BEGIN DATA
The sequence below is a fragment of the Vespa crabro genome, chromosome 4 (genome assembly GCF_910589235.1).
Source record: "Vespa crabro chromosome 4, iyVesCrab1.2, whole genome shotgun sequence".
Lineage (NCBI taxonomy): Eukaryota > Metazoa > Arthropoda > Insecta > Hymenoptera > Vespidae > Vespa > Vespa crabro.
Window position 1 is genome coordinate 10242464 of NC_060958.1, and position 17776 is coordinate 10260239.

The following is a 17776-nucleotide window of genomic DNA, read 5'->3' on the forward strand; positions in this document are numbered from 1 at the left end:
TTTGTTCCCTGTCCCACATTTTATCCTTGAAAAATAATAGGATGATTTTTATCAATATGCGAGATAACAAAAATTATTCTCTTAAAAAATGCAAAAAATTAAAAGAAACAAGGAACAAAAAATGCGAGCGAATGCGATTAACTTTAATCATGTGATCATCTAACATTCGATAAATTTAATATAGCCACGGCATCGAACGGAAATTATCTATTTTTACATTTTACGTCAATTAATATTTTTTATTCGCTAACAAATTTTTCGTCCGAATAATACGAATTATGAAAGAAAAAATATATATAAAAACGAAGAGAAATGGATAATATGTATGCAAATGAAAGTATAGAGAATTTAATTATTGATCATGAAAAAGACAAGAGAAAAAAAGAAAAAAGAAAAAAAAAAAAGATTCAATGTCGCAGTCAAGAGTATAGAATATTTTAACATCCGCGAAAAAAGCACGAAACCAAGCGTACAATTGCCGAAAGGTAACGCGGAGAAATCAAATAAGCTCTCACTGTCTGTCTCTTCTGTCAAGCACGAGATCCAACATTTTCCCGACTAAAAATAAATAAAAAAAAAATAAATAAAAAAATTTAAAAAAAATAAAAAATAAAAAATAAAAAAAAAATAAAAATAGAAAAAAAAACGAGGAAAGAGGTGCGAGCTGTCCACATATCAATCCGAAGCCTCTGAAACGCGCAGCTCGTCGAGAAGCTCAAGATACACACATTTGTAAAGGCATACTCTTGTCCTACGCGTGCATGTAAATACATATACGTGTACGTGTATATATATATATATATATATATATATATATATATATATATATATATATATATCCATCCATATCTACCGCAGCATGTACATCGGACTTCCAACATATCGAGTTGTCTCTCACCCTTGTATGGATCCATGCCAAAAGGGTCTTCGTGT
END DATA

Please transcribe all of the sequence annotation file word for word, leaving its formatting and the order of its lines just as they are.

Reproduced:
The sequence below is a fragment of the Vespa crabro genome, chromosome 4 (genome assembly GCF_910589235.1).
Source record: "Vespa crabro chromosome 4, iyVesCrab1.2, whole genome shotgun sequence".
Lineage (NCBI taxonomy): Eukaryota > Metazoa > Arthropoda > Insecta > Hymenoptera > Vespidae > Vespa > Vespa crabro.
Window position 1 is genome coordinate 10242464 of NC_060958.1, and position 17776 is coordinate 10260239.

The following is a 17776-nucleotide window of genomic DNA, read 5'->3' on the forward strand; positions in this document are numbered from 1 at the left end:
TTTGTTCCCTGTCCCACATTTTATCCTTGAAAAATAATAGGATGATTTTTATCAATATGCGAGATAACAAAAATTATTCTCTTAAAAAATGCAAAAAATTAAAAGAAACAAGGAACAAAAAATGCGAGCGAATGCGATTAACTTTAATCATGTGATCATCTAACATTCGATAAATTTAATATAGCCACGGCATCGAACGGAAATTATCTATTTTTACATTTTACGTCAATTAATATTTTTTATTCGCTAACAAATTTTTCGTCCGAATAATACGAATTATGAAAGAAAAAATATATATAAAAACGAAGAGAAATGGATAATATGTATGCAAATGAAAGTATAGAGAATTTAATTATTGATCATGAAAAAGACAAGAGAAAAAAAGAAAAAAGAAAAAAAAAAAAGATTCAATGTCGCAGTCAAGAGTATAGAATATTTTAACATCCGCGAAAAAAGCACGAAACCAAGCGTACAATTGCCGAAAGGTAACGCGGAGAAATCAAATAAGCTCTCACTGTCTGTCTCTTCTGTCAAGCACGAGATCCAACATTTTCCCGACTAAAAATAAATAAAAAAAAAATAAATAAAAAAATTTAAAAAAAATAAAAAATAAAAAATAAAAAAAAAATAAAAATAGAAAAAAAAACGAGGAAAGAGGTGCGAGCTGTCCACATATCAATCCGAAGCCTCTGAAACGCGCAGCTCGTCGAGAAGCTCAAGATACACACATTTGTAAAGGCATACTCTTGTCCTACGCGTGCATGTAAATACATATACGTGTACGTGTATATATATATATATATATATATATATATATATATATATATATATATATATATCCATCCATATCTACCGCAGCATGTACATCGGACTTCCAACATATCGAGTTGTCTCTCACCCTTGTATGGATCCATGCCAAAAGGGTCTTCGTGT